While Neil was in the shed, his wife Georgina was looking after the business side of things, organising the website, t-shirts, posters, and all the behind-the-scenes details required when you take on a project as large as this. “Without Georgina organising that side of things and being so patient with the amount of time I’ve been spending on the project, it just couldn’t have happened,” Neil says.
With Hypercars’ quality of workmanship, innovation and desire to succeed, it won’t be long until Neil and his DSN390 achieve the same hero status as John Britten. When that happens, don’t forget where you read about it first.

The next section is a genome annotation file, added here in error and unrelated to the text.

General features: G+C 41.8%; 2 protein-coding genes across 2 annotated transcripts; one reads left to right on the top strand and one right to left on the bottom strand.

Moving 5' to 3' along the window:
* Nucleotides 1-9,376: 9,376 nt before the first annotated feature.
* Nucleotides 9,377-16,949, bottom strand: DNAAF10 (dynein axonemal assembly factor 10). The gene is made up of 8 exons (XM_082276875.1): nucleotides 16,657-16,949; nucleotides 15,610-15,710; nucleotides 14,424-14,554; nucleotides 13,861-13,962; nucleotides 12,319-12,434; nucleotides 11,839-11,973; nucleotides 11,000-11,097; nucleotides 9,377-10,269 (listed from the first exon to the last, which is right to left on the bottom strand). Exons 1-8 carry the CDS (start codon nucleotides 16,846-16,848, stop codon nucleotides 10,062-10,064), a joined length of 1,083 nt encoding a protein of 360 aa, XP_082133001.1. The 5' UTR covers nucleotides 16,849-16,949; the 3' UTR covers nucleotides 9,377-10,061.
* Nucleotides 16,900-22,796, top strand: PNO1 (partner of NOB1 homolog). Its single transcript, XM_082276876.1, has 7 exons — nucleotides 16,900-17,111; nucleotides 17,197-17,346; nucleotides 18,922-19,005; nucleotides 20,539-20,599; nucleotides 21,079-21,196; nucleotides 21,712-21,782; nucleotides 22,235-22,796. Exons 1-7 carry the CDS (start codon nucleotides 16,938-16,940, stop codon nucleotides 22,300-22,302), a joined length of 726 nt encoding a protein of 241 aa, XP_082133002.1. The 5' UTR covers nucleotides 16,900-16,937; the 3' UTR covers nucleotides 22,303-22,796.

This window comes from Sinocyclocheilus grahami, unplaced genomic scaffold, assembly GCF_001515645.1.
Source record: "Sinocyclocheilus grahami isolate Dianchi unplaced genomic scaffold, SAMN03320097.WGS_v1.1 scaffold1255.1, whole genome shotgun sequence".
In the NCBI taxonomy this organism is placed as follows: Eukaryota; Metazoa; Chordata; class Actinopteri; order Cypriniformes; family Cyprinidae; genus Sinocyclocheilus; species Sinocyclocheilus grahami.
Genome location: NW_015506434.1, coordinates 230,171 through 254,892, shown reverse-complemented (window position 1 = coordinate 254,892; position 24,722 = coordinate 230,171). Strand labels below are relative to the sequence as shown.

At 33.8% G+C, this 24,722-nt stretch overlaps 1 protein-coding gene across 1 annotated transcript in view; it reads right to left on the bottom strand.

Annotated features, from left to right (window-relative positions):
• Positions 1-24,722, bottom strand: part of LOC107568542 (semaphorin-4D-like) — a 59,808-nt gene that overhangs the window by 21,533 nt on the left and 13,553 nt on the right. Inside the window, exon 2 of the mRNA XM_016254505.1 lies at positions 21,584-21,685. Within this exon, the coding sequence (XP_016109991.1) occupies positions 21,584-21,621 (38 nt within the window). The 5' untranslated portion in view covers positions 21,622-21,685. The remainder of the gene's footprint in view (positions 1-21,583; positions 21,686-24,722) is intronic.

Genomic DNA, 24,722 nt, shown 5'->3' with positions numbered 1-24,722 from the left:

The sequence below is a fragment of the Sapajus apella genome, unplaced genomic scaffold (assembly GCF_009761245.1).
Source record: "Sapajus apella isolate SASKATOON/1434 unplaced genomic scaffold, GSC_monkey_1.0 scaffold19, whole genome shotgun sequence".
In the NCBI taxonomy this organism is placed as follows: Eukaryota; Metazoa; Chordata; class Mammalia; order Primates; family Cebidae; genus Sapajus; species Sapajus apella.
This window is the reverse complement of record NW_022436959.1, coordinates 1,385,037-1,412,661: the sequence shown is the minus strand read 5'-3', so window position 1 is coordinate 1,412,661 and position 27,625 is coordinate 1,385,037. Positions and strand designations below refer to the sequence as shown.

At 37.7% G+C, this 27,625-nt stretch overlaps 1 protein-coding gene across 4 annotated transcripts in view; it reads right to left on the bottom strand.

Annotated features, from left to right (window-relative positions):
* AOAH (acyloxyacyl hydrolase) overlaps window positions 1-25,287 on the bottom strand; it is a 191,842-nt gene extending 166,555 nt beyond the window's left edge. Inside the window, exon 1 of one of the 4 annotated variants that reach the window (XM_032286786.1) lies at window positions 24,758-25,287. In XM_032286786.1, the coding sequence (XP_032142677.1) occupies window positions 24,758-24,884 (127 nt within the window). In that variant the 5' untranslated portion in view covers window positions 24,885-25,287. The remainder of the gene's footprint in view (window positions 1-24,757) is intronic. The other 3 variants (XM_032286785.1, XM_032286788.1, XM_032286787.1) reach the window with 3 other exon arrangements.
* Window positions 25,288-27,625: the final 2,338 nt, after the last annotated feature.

Neil and Georgina Gray – Owner Profile
Occupation: (Neil) CNC machinist/tool maker
Previously owned cars: Nothing special
Build time: 2.5 years
Length of ownership: 2.5 years
Dream car: This one, with more power and less weight, 500kg, 500hp
Why the DSN: Unfinished business from my youth
NEIL thanks: His wife Georgina, Callum and team at Classic Auto and Body Centre, Simon Longdill at Prototipo, Nick Speedy at Frank Allen Tyres, Anton at BG Marketing, Russell at Koni, Kerry Jones at Kerry Jones Engineering, Anthony Candy at Franklin Powder Coaters, Brian Bellingham at Carbon Force, Russ McIntyre at ACME, Angus McLeod for the s/s headers and patience in the future
Hypercars DSN390 (scratch built) – Specifications